Rangabati: Police files complaint against Sona Mohapatra
In a new turn to the controversy surrounding the remix of cult Sambalpuri song Rangabati, the youth wing of BJP has lodged a complaint against Bollywood singers Sona Mohapatra and Rituraj Mohanty at a police station in Odisha’s Sambalpur district.Updated: Nov 19, 2016 19:37 IST
In a new turn to the controversy surrounding the remix of cult Sambalpuri song Rangabati, the youth wing of BJP has lodged a complaint against Bollywood singers Sona Mohapatra and Rituraj Mohanty at a police station in Odisha’s Sambalpur district.
“Our complaint is on two counts – first, they did not take permission from the original lyricist and composer and, second, they have distorted the song hurting the feelings of millions of people in western Oridha,” said Aswini Majhi, district vice president of Bhartiya Janata Yuba Morcha.
Sambalpur's additional superintendent of police Sushil Panigrahi said: “We have received the complaint. We are examining the legal issue over copyright and take action accordingly.”
The fusion version of the song by Mohapatra and Mohanty was aired on MTV Coke Studio Channel 4 on June 5. It has so far received more than nine lakh hits since on YouTube.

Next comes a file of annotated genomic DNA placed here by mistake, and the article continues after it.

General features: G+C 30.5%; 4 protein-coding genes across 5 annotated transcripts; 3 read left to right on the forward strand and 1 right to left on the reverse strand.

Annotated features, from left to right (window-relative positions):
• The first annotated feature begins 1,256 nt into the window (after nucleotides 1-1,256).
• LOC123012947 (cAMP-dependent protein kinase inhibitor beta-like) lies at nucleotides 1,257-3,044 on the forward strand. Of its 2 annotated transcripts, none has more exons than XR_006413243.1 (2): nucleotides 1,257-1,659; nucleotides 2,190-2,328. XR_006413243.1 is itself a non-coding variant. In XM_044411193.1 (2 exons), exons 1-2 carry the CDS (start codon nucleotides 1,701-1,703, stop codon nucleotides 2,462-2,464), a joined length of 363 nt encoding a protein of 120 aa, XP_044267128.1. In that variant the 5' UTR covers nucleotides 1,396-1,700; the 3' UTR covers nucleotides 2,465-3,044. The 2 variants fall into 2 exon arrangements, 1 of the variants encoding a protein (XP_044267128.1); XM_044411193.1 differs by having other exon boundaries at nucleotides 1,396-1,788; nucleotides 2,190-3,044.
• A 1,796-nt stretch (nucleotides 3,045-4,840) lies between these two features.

On July 5, the original lyricist Mitrabhaun Gauntia and composer Prabhudatta Pradhan sent a legal notice to Mohapatra, Sampath, Mohanty, sponsors Hindustan Coca Cola Beverages Private Limited, Coca Cola Holdings Private Limited and Viacom Media which owns MTV threatening them with a Rs 1 crore copyright suit.
Sampath has composed music for several Bollywood films, while Mohapatra has lent her voice to several of his compositions. Mohanty was the winner of Star TV India’s Raw Star contest in 2014. They created the fusion of Rangabati interspersing it with funky English-Tamil rap and Odisha’s anthem Bande Utkala Janai for the MTV Coke Studio.
The original Rangabati sung by popular dalit singer Jitendria Haripal along with Krishna Patel was first aired by the All India Radio studio in Sambalpur in mid-seventies. After it became hugely popular, a music company, Indreco, bought the rights and released it around 1978.